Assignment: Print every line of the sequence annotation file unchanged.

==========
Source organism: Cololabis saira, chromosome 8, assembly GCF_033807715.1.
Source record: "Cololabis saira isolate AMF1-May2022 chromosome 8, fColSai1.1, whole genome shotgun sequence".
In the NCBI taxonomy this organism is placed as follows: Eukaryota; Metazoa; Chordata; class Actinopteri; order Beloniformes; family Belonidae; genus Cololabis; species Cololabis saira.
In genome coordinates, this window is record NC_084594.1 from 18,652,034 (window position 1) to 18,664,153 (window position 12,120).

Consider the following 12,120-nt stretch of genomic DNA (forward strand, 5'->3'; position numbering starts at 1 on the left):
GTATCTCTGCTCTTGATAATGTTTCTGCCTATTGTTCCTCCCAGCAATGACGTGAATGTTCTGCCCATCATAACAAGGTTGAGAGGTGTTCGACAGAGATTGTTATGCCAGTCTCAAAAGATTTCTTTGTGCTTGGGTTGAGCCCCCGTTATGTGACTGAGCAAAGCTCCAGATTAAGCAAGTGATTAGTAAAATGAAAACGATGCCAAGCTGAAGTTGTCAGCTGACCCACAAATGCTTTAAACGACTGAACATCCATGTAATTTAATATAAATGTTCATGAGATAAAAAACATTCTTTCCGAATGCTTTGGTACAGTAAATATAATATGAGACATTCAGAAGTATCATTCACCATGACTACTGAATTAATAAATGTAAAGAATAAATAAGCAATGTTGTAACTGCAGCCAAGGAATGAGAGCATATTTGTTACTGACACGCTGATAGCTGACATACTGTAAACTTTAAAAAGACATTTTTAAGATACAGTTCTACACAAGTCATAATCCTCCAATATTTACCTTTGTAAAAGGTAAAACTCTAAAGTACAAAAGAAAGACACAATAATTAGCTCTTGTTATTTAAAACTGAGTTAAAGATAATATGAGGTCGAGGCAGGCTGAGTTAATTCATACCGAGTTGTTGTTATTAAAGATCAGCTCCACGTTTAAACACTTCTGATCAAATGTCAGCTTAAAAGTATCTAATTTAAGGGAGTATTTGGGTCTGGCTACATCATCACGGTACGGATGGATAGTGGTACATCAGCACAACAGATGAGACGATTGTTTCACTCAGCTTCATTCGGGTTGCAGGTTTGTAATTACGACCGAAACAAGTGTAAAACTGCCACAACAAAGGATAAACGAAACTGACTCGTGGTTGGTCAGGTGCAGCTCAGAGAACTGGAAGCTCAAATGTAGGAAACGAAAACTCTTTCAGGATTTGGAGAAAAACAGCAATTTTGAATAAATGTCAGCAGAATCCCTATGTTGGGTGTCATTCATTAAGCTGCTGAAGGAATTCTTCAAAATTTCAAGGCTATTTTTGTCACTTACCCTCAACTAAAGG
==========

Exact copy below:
Source organism: Cololabis saira, chromosome 8, assembly GCF_033807715.1.
Source record: "Cololabis saira isolate AMF1-May2022 chromosome 8, fColSai1.1, whole genome shotgun sequence".
In the NCBI taxonomy this organism is placed as follows: Eukaryota; Metazoa; Chordata; class Actinopteri; order Beloniformes; family Belonidae; genus Cololabis; species Cololabis saira.
In genome coordinates, this window is record NC_084594.1 from 18,652,034 (window position 1) to 18,664,153 (window position 12,120).

Consider the following 12,120-nt stretch of genomic DNA (forward strand, 5'->3'; position numbering starts at 1 on the left):
GTATCTCTGCTCTTGATAATGTTTCTGCCTATTGTTCCTCCCAGCAATGACGTGAATGTTCTGCCCATCATAACAAGGTTGAGAGGTGTTCGACAGAGATTGTTATGCCAGTCTCAAAAGATTTCTTTGTGCTTGGGTTGAGCCCCCGTTATGTGACTGAGCAAAGCTCCAGATTAAGCAAGTGATTAGTAAAATGAAAACGATGCCAAGCTGAAGTTGTCAGCTGACCCACAAATGCTTTAAACGACTGAACATCCATGTAATTTAATATAAATGTTCATGAGATAAAAAACATTCTTTCCGAATGCTTTGGTACAGTAAATATAATATGAGACATTCAGAAGTATCATTCACCATGACTACTGAATTAATAAATGTAAAGAATAAATAAGCAATGTTGTAACTGCAGCCAAGGAATGAGAGCATATTTGTTACTGACACGCTGATAGCTGACATACTGTAAACTTTAAAAAGACATTTTTAAGATACAGTTCTACACAAGTCATAATCCTCCAATATTTACCTTTGTAAAAGGTAAAACTCTAAAGTACAAAAGAAAGACACAATAATTAGCTCTTGTTATTTAAAACTGAGTTAAAGATAATATGAGGTCGAGGCAGGCTGAGTTAATTCATACCGAGTTGTTGTTATTAAAGATCAGCTCCACGTTTAAACACTTCTGATCAAATGTCAGCTTAAAAGTATCTAATTTAAGGGAGTATTTGGGTCTGGCTACATCATCACGGTACGGATGGATAGTGGTACATCAGCACAACAGATGAGACGATTGTTTCACTCAGCTTCATTCGGGTTGCAGGTTTGTAATTACGACCGAAACAAGTGTAAAACTGCCACAACAAAGGATAAACGAAACTGACTCGTGGTTGGTCAGGTGCAGCTCAGAGAACTGGAAGCTCAAATGTAGGAAACGAAAACTCTTTCAGGATTTGGAGAAAAACAGCAATTTTGAATAAATGTCAGCAGAATCCCTATGTTGGGTGTCATTCATTAAGCTGCTGAAGGAATTCTTCAAAATTTCAAGGCTATTTTTGTCACTTACCCTCAACTAAAGG